A “future-proof skill set”
Comcast Cable Chief Software Architect Jon Moore looks for a tech polyglot who proves they’re able to grasp new languages and put them to use.
“That’s a way to hire someone with a future-proof skill set,” Moore said. “I’m not usually concerned with specific programming languages because the tech industry evolves so quickly. Many programming languages that are popular today didn’t even exist a few years ago!”
React Native, duh
When the email blast went out to tech execs across town, it took MilkCrate founder and CEO Morgan Berman three minutes to respond:
“React Native. Full stop. It’s all we do now and it’s where we all want to be building,” Berman wrote.
“It’s something crucial when you are a startup with limited time and lots of demands,” Berman said. “The benefits of cross platform deployment and high quality UI has been great for us on the development side as well as knocking the socks off our clients when they see how great their own customized app looks.”
Diversity matters — in languages, too
Blackfynn SVP of Engineering Chris Baglieri might have hit the jackpot when it comes to metaphors to explain the relevance of specific programming languages in tech.
“If you are hiring a contractor to build an addition on your home, do you assess them on the brand of hammer they use or do you assess them on the the work they’ve done before?” Bagliere asked. “While there are always exceptions to this rule, I rarely seek experience in a particular programming language and always seek out technical diversity. Diverse engineers who have tackled different problems employing different tools (programming languages, frameworks, libraries, etc.) will always result in a better team and better product.”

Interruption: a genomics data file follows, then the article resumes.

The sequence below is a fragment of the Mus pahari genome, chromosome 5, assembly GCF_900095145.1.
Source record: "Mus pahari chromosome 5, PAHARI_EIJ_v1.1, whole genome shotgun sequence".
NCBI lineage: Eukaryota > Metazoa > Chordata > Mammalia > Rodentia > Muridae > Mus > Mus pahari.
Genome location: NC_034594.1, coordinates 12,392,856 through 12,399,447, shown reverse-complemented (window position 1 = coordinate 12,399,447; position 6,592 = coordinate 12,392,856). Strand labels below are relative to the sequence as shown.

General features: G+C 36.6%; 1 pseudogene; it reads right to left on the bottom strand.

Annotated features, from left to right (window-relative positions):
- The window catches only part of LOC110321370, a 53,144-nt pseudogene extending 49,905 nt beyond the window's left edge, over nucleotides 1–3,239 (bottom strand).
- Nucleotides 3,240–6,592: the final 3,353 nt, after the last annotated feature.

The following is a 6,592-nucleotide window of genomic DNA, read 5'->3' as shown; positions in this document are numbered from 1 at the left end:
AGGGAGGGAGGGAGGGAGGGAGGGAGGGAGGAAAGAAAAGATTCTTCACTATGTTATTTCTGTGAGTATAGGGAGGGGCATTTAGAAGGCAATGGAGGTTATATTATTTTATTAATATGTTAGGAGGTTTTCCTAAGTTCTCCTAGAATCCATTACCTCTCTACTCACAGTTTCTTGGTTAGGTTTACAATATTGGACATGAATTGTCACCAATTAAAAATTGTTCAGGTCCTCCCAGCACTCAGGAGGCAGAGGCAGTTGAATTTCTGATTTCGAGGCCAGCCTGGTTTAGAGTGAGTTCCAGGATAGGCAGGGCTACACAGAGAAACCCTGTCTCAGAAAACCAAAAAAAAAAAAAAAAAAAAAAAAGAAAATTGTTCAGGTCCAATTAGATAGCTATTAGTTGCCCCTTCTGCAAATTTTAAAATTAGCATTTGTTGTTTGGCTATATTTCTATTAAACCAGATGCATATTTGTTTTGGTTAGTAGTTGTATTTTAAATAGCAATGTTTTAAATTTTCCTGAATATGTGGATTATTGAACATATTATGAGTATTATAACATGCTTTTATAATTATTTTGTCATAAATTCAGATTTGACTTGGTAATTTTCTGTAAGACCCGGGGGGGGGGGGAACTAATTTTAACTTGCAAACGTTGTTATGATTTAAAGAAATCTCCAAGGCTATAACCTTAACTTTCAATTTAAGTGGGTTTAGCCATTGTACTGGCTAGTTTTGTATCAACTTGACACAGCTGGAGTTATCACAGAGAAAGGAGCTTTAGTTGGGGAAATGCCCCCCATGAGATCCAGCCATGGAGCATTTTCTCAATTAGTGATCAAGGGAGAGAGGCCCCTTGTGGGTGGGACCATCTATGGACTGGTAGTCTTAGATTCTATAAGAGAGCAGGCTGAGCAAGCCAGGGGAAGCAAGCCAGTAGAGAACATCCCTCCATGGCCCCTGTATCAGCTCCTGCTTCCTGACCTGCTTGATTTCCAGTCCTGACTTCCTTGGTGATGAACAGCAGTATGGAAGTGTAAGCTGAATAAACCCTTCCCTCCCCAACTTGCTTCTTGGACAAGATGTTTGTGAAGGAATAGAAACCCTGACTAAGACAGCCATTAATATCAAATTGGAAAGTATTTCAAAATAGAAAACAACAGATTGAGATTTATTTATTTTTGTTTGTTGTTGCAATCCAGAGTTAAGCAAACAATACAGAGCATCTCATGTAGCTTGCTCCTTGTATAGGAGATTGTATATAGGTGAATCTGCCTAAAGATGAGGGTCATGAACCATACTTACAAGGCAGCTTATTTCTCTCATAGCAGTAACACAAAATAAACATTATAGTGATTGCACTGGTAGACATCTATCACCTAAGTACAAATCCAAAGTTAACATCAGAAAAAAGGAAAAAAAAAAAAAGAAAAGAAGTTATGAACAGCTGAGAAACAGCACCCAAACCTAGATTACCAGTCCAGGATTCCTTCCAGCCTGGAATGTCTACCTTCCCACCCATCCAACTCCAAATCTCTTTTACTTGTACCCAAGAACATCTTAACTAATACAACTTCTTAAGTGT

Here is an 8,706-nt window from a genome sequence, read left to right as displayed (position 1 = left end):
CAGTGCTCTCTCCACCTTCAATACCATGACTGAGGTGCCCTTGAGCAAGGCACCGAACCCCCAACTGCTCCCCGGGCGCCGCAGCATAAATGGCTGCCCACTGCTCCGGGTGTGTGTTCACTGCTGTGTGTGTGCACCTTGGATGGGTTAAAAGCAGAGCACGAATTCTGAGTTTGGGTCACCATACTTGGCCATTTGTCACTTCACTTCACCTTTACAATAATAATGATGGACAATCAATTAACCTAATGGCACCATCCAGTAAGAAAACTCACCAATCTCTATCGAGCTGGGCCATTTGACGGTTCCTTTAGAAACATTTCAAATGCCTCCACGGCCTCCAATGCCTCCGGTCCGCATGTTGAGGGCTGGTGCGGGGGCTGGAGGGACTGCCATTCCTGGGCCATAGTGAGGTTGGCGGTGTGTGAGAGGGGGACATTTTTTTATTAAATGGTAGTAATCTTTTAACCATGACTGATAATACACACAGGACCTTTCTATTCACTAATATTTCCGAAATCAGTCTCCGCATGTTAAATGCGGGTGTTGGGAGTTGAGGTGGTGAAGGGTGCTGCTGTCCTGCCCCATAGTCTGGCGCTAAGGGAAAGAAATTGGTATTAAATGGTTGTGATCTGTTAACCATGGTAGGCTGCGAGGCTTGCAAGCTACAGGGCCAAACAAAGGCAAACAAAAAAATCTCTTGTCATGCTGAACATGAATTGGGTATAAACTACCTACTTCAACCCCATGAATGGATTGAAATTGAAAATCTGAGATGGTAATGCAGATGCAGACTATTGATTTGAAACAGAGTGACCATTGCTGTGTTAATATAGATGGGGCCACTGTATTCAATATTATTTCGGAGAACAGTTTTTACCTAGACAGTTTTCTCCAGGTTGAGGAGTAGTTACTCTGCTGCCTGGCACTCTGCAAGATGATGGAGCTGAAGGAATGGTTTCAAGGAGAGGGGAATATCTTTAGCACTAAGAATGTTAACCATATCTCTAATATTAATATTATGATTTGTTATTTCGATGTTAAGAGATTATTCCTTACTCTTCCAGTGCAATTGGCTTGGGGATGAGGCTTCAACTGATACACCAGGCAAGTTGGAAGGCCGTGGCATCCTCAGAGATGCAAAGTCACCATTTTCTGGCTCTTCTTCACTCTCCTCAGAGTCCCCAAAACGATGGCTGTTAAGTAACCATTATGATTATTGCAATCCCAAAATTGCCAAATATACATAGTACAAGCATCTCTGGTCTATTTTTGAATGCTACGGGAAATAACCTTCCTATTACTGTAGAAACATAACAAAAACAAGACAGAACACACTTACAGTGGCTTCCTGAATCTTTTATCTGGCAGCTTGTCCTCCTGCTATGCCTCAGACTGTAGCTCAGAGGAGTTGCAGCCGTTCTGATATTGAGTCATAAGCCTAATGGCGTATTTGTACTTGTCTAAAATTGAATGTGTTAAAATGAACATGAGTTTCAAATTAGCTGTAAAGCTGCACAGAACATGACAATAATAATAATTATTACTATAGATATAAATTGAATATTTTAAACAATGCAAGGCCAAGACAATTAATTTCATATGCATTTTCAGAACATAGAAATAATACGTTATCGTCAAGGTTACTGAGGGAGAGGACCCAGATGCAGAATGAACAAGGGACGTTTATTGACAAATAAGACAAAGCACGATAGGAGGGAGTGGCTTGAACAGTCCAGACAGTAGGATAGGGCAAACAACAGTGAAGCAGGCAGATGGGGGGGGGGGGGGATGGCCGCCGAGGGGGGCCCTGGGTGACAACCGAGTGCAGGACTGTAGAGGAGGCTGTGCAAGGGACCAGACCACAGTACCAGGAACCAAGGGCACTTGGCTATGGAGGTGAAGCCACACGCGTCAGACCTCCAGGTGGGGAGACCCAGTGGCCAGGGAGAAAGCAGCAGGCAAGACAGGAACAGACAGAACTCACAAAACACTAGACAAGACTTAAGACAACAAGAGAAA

You can’t learn creativity
If you’ve read this far, you’ve likely discovered a common thread among tech chiefs: problem-solving skills, regardless of specific language knowledge, will get your application to the top of the stack. That’s also the philosophy at fully-distributed dev tool maker IOpipe, which last summer raised a $2.5 million seed round.
“Languages are easily taught,” said the company’s Philly-based CTO Erica Windisch. “I seek engineers with strong problem-solving abilities and creativity.”
Full-stack, but with domain knowledge
Smriti Singh, a linguist with a Ph.D., is working to provide conceptual thoughts around how language can be fed to a deep learning network.
“She’s basically a knowledge center within one of our software development teams working with machine learning and artificial intelligence,” said CEO Mahe Bayireddi.
The technologist’s journey, Bayireddi said, is telling of the company’s approach to hiring.
“Soft skills are definitely an important consideration when hiring people onto our software development teams,” the CEO and cofounder said. “We also take into consideration career pathing. For example, if I have someone coming from a marketing position, they could have potential to convert to a technology person if the product is for marketing or something to do with talent marketing. They have domain knowledge, and that helps.”